IEP renewal time. It puts parents into a bit of a panic. It is stressful….sooooo stressful. Feeling prepared can help with the anxiety but it does not take it away. As a former teacher, I have experience with IEPs. It is a whole different ball game as a parent. Whole different ball game.
This IEP has been moved up drastically from the annual review. Our original IEP date was April 23. Nolan’s teacher (she is an amazing woman who goes above and beyond) noticed (before I did) that his IEP was 3 days before my due date. She went to reschedule and it was moved to March. Then, the speech teacher was talking to his special education teacher and with his huge speech regressions, he was not going to go reach his speech goal and she wanted to rewrite his speech goal in a way we can work towards something for the remainder of the year. They went in and looked at his IEP to discover: since going on the Nemechek protocol he has met all his goals with the exception of that speech one. They asked to move his meeting up to February to re-write speech goal but also to move along his learning and make whole new goals for the remainder of the year! Double edged sword, but a victory is a victory!
- Get his care plan from speech and ABA therapy so we don’t “double dip” on goals but work off each other.
- Get medical records of all new test results
- Get start dates of new protocol (Nemechek)
- Fill out paper work of what I want to see/Parent interview
- Make a list of what I want (what is making me nervous and want to work on)
- Make a list of services we will be providing/seeking in the summer.
- Compile into the correct tabs in his binder.
This year I am really struggling with the IEP. Prior to this, it was evaluating where he is, where we want him to go and everything in the early childhood/ABA world being about Nolan. Nolan growing, Nolan learning, Nolan moving and checking things off his list. As we move into 4k, it is an academic program. There are standardized assessments (verbal). There is literacy. There is think pair share. There is minimal play time and the play time is educational games. Nolan WILL struggle in this and my heart breaks already knowing how hard these expectations will be for him. Will our school provide supports and help him through it? Yes, absolutely. Is it it still about Nolan and HIS progress? Yes. Will there be standards/benchmarks he is missing and falling behind on and therefore officially falling behind? Yes. I am a teacher I get this, I do, but it is hard. HERE is where the mom in me struggles so so much with this. He’ll go, he’ll grow, they will push, he will grow more. It will be fine. It will not be easy, but it will be fine….for all of us.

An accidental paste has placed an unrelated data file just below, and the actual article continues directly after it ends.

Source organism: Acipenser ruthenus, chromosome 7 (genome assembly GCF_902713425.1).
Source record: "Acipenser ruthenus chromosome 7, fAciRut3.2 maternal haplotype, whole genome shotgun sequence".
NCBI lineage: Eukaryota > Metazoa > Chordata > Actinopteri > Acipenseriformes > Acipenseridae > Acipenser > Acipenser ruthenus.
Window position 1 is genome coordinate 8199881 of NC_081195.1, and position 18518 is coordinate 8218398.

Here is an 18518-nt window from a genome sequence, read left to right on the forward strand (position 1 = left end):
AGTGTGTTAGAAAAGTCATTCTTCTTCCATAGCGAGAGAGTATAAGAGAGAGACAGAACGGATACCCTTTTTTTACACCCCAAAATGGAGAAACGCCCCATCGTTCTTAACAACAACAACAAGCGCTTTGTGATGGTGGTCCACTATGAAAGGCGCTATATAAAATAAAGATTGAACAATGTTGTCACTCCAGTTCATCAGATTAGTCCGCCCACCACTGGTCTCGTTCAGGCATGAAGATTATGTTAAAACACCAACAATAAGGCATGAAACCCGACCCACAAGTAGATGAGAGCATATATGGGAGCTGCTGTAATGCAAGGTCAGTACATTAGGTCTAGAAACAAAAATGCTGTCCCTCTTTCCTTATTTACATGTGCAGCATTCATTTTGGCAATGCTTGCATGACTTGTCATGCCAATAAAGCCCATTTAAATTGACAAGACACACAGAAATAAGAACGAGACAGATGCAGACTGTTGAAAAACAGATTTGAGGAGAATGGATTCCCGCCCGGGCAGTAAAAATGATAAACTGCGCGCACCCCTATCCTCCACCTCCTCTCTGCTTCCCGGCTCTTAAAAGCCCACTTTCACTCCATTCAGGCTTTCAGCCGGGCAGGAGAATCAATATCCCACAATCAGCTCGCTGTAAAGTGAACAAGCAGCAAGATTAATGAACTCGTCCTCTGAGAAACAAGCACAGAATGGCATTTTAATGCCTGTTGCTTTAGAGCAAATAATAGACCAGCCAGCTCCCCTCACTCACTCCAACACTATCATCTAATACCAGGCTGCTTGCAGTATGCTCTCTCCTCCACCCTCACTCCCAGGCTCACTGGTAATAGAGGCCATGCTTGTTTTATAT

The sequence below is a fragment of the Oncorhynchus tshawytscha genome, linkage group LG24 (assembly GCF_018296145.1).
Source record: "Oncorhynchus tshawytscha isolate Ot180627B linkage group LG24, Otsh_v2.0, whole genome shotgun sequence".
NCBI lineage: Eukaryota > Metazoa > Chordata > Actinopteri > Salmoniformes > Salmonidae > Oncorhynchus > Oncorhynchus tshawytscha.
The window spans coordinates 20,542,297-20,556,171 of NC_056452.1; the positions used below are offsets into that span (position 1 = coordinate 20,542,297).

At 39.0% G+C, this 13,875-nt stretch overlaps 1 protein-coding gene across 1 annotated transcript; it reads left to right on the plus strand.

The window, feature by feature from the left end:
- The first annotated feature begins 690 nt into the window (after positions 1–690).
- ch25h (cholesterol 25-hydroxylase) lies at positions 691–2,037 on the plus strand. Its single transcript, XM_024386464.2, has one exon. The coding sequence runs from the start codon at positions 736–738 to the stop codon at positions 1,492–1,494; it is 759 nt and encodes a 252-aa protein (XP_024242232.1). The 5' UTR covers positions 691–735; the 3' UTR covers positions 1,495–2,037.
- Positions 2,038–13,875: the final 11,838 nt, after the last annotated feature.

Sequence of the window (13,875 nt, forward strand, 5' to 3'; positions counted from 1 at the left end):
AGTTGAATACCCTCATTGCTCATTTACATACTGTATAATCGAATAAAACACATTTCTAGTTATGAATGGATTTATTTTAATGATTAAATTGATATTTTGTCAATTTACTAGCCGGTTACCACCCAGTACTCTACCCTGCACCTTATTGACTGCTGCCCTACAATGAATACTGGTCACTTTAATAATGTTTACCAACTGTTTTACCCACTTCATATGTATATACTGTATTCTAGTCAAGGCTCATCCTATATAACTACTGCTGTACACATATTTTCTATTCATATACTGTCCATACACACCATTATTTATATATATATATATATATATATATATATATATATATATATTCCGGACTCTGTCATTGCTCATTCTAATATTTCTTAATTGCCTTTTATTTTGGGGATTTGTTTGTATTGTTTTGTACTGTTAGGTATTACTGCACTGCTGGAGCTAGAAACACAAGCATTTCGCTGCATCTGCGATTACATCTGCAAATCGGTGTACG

As luck would have it our Medicare annual renewal (in Wisconsin this is Katie Beckett) is also up for renewal, so we need to collect all of our paperwork “proving Nolan’s disability.” He was denied when he was 2 because he “was not disabled enough” but at 3 he qualified. At 4, we are up for a renewal but we need to collect everything including IEP, Diagnosis, etc and compile it into this form. The binder is proving to help with that greatly, too!
One page I have found to be a dramatic help is the contacts page. Almost every application for every thing you do (including annual HIPPA renewals) asks for all the people and all their contact info. Having this right as the cover has sped up the process of all the paperwork 10fold. I have covered our peoples contact for confidentiality reasons, but if you are local and want any of it I would be happy to provide that in a message. Putting the diagnosis date/why we see that person also has helped. I also keep past providers on a past contacts page in case someone would happen to need that info as well.
Right behind the contact info is my notebook. I like to have paper at meetings and to record my thoughts in once place. I honestly dont use it much but I do like having access to paper at all times.
The next tab is our School Info tab. I keep the school calendar, school policies, etc in this tab. This works for me to remember what the policies are and have a one stop shop for everything school related.
Next is the IEP tab. In this tab I include the 1) IEP invites, 2) any questionnaires they send to help them fill out the IEP 3) The actual IEP.
Next is school data/report cards. This could also be assessment results. This helps with proving the gap, me to see where we are falling behind and what I want to put on the IEP, as well as provide the information to the state about his “disability” This can be any assessments he gets but at this point, we haven’t done IQ test or anything like this, all testing has been done through the school.
Medical records includes when get get a new diagnosis or after visit summary indicating new information (on medication or disorders). This helps me have dates and “diagnosing doctors and dates.” This is more for financial aspect of the reporting, but, again, we want this binder to cover Nolan as a whole.
Outside Therapies is where I keep ABA, Speech, and Birth-3 (early intervention) records. This helps us to know Nolan as a whole but also double check that none of his goals cross check and do not double dip.
The final tab is the Financial Tab. This is where I keep insurance information, the approval or denial forms from the Katie Beckett, and then the big envelope is the application we were just sent. I put the whole envelope in the binder and when we get more evidence I just slide it in so I can pull it all out when our case worker is here.
This binder made the renewal process very efficient this time around. I was not running around looking for papers, data, etc. It took a lot of time to put it all together but I am glad to have a one thing to grab and sit down with applications or bring with me to the IEP. A one stop shop of sorts. I would be happy to do this in more detail or provide a template if you would need it. Please feel free to comment questions!